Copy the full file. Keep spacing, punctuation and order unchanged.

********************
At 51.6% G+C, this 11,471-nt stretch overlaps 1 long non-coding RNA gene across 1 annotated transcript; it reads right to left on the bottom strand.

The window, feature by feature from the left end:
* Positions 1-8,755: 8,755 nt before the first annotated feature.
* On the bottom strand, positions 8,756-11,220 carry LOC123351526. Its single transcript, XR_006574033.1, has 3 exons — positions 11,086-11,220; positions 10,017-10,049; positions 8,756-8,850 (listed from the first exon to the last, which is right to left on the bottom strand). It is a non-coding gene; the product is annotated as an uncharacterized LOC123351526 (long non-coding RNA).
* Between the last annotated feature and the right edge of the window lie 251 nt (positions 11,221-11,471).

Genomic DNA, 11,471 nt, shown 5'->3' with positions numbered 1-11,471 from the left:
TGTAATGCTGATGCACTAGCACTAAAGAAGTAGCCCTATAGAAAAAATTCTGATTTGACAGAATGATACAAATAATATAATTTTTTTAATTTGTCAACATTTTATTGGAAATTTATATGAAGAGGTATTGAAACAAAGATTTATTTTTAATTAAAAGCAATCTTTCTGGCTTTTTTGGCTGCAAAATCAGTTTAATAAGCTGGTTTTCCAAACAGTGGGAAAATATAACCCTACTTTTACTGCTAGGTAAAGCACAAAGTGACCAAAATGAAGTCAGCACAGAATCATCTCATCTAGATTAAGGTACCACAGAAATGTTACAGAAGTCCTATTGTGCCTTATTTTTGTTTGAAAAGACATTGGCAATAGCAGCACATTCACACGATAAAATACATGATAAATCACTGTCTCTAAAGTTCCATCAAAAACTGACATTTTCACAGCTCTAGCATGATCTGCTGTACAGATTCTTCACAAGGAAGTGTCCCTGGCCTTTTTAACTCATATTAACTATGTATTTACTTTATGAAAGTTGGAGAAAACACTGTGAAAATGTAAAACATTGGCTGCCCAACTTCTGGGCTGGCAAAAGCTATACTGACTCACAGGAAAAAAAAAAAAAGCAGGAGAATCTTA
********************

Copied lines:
At 51.6% G+C, this 11,471-nt stretch overlaps 1 long non-coding RNA gene across 1 annotated transcript; it reads right to left on the bottom strand.

The window, feature by feature from the left end:
* Positions 1-8,755: 8,755 nt before the first annotated feature.
* On the bottom strand, positions 8,756-11,220 carry LOC123351526. Its single transcript, XR_006574033.1, has 3 exons — positions 11,086-11,220; positions 10,017-10,049; positions 8,756-8,850 (listed from the first exon to the last, which is right to left on the bottom strand). It is a non-coding gene; the product is annotated as an uncharacterized LOC123351526 (long non-coding RNA).
* Between the last annotated feature and the right edge of the window lie 251 nt (positions 11,221-11,471).

Genomic DNA, 11,471 nt, shown 5'->3' with positions numbered 1-11,471 from the left:
TGTAATGCTGATGCACTAGCACTAAAGAAGTAGCCCTATAGAAAAAATTCTGATTTGACAGAATGATACAAATAATATAATTTTTTTAATTTGTCAACATTTTATTGGAAATTTATATGAAGAGGTATTGAAACAAAGATTTATTTTTAATTAAAAGCAATCTTTCTGGCTTTTTTGGCTGCAAAATCAGTTTAATAAGCTGGTTTTCCAAACAGTGGGAAAATATAACCCTACTTTTACTGCTAGGTAAAGCACAAAGTGACCAAAATGAAGTCAGCACAGAATCATCTCATCTAGATTAAGGTACCACAGAAATGTTACAGAAGTCCTATTGTGCCTTATTTTTGTTTGAAAAGACATTGGCAATAGCAGCACATTCACACGATAAAATACATGATAAATCACTGTCTCTAAAGTTCCATCAAAAACTGACATTTTCACAGCTCTAGCATGATCTGCTGTACAGATTCTTCACAAGGAAGTGTCCCTGGCCTTTTTAACTCATATTAACTATGTATTTACTTTATGAAAGTTGGAGAAAACACTGTGAAAATGTAAAACATTGGCTGCCCAACTTCTGGGCTGGCAAAAGCTATACTGACTCACAGGAAAAAAAAAAAAAGCAGGAGAATCTTA